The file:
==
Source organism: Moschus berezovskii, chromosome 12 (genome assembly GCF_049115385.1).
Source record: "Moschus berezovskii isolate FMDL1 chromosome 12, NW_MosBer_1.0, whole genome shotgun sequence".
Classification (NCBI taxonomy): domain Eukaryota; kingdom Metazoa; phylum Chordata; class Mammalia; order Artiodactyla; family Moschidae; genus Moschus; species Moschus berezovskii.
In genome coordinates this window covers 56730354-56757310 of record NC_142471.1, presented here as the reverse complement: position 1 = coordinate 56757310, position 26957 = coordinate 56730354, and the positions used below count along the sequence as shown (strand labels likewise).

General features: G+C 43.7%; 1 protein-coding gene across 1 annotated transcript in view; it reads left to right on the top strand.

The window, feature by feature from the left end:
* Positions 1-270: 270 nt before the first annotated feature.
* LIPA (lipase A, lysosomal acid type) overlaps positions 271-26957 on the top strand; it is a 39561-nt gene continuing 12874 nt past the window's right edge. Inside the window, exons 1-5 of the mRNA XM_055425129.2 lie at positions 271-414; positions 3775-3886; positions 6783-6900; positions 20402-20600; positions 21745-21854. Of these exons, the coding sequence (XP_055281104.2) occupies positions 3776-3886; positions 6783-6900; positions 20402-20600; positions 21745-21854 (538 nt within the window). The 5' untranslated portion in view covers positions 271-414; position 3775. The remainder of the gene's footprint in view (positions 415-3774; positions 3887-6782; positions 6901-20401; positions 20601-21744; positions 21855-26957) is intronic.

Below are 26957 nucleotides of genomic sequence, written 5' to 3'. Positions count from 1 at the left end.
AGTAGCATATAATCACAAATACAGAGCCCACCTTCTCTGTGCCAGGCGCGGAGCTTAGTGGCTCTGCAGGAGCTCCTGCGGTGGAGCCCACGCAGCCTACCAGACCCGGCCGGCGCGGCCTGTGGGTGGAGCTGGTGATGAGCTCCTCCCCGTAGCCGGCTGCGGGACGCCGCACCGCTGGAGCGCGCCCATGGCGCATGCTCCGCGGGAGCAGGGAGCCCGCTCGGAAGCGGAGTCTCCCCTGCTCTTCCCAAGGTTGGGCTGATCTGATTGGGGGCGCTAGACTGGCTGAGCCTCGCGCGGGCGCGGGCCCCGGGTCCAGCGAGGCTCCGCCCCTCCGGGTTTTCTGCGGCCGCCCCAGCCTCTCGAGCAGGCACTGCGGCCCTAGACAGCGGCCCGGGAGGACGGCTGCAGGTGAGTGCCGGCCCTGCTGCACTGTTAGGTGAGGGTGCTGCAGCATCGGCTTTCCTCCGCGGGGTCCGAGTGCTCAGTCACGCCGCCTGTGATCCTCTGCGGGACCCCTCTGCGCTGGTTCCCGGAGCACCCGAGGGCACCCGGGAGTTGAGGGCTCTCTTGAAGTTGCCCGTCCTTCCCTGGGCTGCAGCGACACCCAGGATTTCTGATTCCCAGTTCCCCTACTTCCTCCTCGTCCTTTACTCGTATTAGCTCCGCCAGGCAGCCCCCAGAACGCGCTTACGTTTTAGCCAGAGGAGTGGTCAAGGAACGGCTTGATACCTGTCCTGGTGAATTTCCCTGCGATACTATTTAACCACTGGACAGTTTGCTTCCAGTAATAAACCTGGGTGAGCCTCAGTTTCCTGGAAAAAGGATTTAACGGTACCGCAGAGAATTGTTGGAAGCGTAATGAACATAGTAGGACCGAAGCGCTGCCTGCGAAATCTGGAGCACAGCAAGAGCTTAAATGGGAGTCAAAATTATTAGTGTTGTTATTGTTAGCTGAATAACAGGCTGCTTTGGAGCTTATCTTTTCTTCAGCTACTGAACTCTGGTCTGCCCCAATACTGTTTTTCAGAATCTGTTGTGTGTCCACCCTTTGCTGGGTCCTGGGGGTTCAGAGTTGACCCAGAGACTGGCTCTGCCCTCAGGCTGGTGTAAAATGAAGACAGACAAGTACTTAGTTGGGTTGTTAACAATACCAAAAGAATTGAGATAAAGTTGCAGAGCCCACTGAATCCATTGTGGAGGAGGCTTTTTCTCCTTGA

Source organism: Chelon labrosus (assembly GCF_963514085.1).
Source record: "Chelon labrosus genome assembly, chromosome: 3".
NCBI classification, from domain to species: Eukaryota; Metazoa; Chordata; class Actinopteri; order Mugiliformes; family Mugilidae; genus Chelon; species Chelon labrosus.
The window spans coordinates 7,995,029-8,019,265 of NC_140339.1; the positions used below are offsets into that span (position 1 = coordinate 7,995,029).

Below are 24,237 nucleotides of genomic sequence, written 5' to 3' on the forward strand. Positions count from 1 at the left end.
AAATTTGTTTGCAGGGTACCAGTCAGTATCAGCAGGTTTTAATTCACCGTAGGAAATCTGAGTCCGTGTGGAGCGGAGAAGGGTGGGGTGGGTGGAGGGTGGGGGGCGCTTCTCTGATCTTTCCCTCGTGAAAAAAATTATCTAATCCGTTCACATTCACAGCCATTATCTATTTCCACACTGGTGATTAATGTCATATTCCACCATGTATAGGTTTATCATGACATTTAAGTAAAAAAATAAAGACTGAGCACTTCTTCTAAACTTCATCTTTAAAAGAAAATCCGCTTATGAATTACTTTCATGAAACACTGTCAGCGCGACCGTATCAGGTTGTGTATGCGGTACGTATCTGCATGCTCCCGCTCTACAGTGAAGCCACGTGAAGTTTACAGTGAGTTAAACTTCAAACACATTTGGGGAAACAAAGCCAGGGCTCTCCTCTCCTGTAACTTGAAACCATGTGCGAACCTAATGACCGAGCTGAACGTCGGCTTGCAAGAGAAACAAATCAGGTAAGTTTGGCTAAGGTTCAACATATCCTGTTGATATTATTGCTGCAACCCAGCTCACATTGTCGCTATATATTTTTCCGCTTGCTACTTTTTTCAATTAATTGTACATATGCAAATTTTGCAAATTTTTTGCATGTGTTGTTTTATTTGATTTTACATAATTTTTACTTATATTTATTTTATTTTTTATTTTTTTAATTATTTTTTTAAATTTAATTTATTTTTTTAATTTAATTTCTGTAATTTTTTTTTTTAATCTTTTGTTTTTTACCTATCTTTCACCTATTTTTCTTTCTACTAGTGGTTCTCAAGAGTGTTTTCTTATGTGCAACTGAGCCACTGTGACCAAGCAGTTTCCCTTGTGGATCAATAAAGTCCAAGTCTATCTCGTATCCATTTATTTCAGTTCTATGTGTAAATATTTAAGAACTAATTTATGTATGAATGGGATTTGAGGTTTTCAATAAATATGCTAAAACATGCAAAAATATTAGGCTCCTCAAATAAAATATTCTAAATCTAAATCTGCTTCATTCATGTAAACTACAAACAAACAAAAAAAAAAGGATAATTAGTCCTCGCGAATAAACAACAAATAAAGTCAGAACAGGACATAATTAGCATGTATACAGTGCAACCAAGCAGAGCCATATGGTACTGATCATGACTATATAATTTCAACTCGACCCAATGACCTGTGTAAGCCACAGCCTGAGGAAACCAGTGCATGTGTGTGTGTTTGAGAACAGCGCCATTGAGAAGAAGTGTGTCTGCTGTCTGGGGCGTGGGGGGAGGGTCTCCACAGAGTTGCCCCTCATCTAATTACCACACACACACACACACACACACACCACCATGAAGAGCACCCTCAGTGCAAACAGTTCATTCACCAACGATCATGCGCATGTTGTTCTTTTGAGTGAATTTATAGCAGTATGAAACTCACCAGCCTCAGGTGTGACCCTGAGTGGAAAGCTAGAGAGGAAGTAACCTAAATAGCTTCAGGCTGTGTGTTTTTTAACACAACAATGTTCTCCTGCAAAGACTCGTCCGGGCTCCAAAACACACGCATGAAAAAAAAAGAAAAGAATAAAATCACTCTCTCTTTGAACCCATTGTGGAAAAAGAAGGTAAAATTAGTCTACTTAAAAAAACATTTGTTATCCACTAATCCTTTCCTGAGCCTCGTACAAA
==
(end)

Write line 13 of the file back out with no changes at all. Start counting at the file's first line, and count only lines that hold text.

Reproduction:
NCBI classification, from domain to species: Eukaryota; Metazoa; Chordata; class Actinopteri; order Mugiliformes; family Mugilidae; genus Chelon; species Chelon labrosus.